Local MP Sandra Osborne raised the plight of Syrian refugees at the Council of Europe meeting in Strasbourg last week. Addressing the Parliamentary Assembly she said:
'This is an unprecedented crisis and the plight of the most vulnerable refugees who will find it most difficult to cope in the camps in the region must be urgently addressed. It is clear that donor countries in addition to providing economic and technical assistance to the host countries in the region need to show willingness to undertake and/or expand resettlement and
humanitarian admission programmes, in cooperation with UNHCR
It is to the credit of around 17 member states of the Council of Europe including Germany, Sweden and France, that they have offered places under the UNHCR'S Resettlement and Humanitarian Admission of Syrian Refugees programme
Until today the UK Government had refused to offer a single place but have now announced a willingness to take a limited number faced by a defeat in the UK Parliament later today.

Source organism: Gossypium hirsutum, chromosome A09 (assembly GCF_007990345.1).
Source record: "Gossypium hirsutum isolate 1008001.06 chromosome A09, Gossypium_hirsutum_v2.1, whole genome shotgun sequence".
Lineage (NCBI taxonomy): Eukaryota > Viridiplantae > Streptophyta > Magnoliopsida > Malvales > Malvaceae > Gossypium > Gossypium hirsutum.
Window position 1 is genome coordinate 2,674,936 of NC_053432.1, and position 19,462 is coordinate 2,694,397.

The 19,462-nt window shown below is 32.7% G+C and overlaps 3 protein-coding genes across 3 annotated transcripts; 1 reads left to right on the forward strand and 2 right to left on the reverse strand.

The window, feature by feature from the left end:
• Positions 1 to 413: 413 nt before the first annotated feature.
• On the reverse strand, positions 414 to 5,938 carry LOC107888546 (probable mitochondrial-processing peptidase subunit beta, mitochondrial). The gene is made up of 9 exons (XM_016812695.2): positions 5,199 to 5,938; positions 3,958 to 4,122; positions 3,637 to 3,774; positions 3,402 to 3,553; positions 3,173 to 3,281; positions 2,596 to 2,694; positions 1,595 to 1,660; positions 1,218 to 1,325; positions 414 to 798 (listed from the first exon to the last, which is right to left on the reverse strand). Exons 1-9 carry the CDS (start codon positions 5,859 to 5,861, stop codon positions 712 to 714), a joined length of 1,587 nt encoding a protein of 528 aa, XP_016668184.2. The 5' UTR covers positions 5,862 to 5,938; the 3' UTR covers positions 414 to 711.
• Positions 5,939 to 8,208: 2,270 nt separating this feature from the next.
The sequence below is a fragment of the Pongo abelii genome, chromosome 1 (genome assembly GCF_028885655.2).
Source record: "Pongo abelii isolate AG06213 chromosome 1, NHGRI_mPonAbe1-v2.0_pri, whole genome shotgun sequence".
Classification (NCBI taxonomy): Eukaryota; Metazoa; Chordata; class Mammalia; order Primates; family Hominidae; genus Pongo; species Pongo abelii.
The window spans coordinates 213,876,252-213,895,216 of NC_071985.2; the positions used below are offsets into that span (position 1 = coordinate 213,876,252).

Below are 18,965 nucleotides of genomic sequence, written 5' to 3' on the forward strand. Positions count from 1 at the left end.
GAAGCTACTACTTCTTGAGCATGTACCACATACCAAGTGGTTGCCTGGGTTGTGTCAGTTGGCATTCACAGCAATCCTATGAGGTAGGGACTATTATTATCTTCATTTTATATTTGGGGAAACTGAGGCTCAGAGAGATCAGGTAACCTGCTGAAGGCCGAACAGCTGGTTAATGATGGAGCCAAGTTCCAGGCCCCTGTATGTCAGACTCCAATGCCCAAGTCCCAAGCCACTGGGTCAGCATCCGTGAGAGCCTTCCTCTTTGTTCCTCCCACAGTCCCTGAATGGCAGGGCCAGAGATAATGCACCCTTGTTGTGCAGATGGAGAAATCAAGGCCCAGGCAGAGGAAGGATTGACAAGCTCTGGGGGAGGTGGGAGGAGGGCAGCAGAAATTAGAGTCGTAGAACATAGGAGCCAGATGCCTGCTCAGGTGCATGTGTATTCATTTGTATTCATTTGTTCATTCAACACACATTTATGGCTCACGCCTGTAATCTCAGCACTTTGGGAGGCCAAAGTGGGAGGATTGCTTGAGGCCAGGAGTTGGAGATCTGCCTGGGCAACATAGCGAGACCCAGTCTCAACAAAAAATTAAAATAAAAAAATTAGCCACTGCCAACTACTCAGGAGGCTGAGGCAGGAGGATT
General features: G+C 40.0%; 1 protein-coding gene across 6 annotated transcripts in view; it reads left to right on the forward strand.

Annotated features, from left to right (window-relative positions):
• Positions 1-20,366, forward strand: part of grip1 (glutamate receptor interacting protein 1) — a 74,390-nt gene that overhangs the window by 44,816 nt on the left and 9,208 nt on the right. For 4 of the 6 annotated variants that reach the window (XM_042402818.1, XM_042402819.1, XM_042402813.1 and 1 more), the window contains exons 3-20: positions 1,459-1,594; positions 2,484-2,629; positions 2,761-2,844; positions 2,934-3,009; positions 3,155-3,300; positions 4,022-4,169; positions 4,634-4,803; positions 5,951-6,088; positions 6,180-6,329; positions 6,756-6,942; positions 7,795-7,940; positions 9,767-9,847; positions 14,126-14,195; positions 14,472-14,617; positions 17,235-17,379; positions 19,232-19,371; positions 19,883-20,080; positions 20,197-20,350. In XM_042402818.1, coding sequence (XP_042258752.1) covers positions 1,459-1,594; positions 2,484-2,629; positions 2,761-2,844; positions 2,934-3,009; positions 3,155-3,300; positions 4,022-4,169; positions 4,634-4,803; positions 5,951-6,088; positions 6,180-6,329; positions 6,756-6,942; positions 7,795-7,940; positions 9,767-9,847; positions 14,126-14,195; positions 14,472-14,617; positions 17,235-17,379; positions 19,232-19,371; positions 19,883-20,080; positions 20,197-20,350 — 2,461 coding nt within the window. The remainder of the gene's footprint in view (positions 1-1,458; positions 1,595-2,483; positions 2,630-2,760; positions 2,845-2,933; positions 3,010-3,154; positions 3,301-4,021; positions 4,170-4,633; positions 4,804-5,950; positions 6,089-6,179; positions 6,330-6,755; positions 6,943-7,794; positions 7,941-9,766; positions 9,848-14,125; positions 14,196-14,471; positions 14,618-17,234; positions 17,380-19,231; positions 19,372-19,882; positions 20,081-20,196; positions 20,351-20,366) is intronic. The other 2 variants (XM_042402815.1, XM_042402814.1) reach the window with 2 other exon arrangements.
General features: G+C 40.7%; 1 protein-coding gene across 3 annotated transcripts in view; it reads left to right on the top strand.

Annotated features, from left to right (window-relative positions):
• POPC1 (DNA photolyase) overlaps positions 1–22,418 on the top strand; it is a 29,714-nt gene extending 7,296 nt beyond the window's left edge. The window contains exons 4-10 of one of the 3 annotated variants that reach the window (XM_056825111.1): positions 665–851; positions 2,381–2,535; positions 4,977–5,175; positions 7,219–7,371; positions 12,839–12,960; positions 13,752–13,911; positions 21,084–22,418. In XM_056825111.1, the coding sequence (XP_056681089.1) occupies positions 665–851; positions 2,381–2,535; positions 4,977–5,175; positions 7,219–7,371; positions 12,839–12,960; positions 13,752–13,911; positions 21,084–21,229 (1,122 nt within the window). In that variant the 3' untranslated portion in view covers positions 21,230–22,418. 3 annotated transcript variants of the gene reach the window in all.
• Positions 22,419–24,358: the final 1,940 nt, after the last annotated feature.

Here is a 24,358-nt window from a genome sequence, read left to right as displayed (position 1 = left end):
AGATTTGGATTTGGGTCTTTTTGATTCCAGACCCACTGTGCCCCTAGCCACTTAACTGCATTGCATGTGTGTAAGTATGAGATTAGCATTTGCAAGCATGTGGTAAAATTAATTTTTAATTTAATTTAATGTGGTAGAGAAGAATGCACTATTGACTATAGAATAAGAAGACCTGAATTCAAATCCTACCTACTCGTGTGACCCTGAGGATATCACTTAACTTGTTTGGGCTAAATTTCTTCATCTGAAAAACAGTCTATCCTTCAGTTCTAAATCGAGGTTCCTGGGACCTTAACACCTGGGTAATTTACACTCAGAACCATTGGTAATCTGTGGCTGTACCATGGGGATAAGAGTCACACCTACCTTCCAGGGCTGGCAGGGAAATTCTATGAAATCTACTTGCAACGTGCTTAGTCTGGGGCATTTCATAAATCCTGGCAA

The UK has however provided a total of 600 million pounds support to the crisis- the second largest donor - which is obviously welcome and this includes 9.6million pounds to partners working in Syria and the region helping women at risk of or recovering from violence and sexual violence. They have today announced that they will prioritise providing sanctuary in the UK to survivors of torture and violence and high risk women and children in parallel with the UNHCRs Syria Humanitarian Admission Programme.
A recent International Rescue report on Syria notes that as well as sexual violence there have been accounts of women trading sex for food and desperate families selling their girls in to early marriage to reduce household numbers or pay rent, and that domestic violence in refugee communities is often exacerbated by the economic stress and poor living conditions.
Accordingly we must broaden our support for women and girls in emergency situations to include the full range of gender based abuses that displaced women and women in conflict experience.
And when making funding decisions donors should insist that UN agencies, NGOs and others make violence against women and girls a priority in their programmes.'